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IAAF will have to help athletes ... JAAA boss responds to body ban of allegiance transfer

Published:Wednesday | February 8, 2017 | 2:00 AMDania Bogle

President of the Jamaica Athletics Administrative Association (JAAA) Dr Warren Blake said the IAAF will have to find a way for lower-tier athletes to make a liveable income from track and field after the world governing body on Monday placed a freeze on athletes' transfers of allegiance.

According to statistics on the IAAF's website, since 1998, 11 Jamaicans have switched allegiance.

In 2015, three Jamaican sprinters - Winston Barnes, Kemarley Brown and Andrew Fisher - switched allegiance to Turkey and Bahrain, respectively. All three represented their respective countries at last year's Olympic Games in Rio de Janeiro.

The transfers were controversial, and Blake had raised concern about the practice.

He said that the fact that some countries went only in search of the top-tier athletes meant that if more Jamaicans were gobbled by wealthy countries, within 10 years, the country would begin to suffer a shortage of talent.

"They (other countries) are not really interested in second-stream people. It is only top- tier people they are after, and they have significantly deep pockets and if you remove 10 people each year out of the programme, it would not take long to affect Jamaica," Blake told The Gleaner.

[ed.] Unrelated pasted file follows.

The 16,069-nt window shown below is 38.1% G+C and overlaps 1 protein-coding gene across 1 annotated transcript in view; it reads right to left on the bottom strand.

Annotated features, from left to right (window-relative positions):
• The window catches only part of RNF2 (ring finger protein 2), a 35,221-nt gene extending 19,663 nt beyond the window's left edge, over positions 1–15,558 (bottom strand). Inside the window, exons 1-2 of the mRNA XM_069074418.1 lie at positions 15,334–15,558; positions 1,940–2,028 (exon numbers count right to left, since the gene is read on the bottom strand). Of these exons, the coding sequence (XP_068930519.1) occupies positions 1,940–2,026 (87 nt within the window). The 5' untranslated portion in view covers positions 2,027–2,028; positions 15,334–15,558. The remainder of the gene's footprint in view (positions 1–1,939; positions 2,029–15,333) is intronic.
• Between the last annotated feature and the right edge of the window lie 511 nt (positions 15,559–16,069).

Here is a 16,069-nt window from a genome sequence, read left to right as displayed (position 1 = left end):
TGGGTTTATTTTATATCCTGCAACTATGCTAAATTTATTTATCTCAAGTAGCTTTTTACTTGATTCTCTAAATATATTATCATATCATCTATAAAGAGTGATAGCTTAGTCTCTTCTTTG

MAIN CONCERN

Blake added that the IAAF's main concern was with African countries such as Kenya and Ethiopia, evidenced from the statement by its president Sebastian Coe on Monday.

"It has become abundantly clear with regular multiple transfers of athletes, especially, from Africa, that the present rules are no longer fit for purpose. Athletics, which at its highest levels of competition is a championship sport based upon national teams, is particularly vulnerable in this respect. Furthermore, the present rules do not offer the protections necessary to the individual athletes involved and are open to abuse," Coe's statement said.

Blake said that in Kenya, once an athlete switches allegiance he is stripped of nationality, which raised problems if he or she failed to perform satisfactorily for their new countries.

"What has been happening is they are not given full citizenship of those countries. They are given passport and nationality and if anything happens to them, they find themselves stateless and once they can't run anymore, they can't go back to the home country, and they can't stay where they are. It's only good for them while they continue running," Blake said.

He also noted that in the case of Jamaicans, many of them continue to train in Jamaica even after switching allegiance.

"... And it's clear they don't live in the country. It's things like that that prompted the IAAF to say they need to regularise it," he added.

He admitted, however, that with so few spots for the highest calibre athletes, the IAAF would have to find a way to make the lower-tier athletes earn enough on which to live.

"Because right now, only the top of the top can live comfortably off the sport, and once it remains that way, it will always be for people to find ways to around it."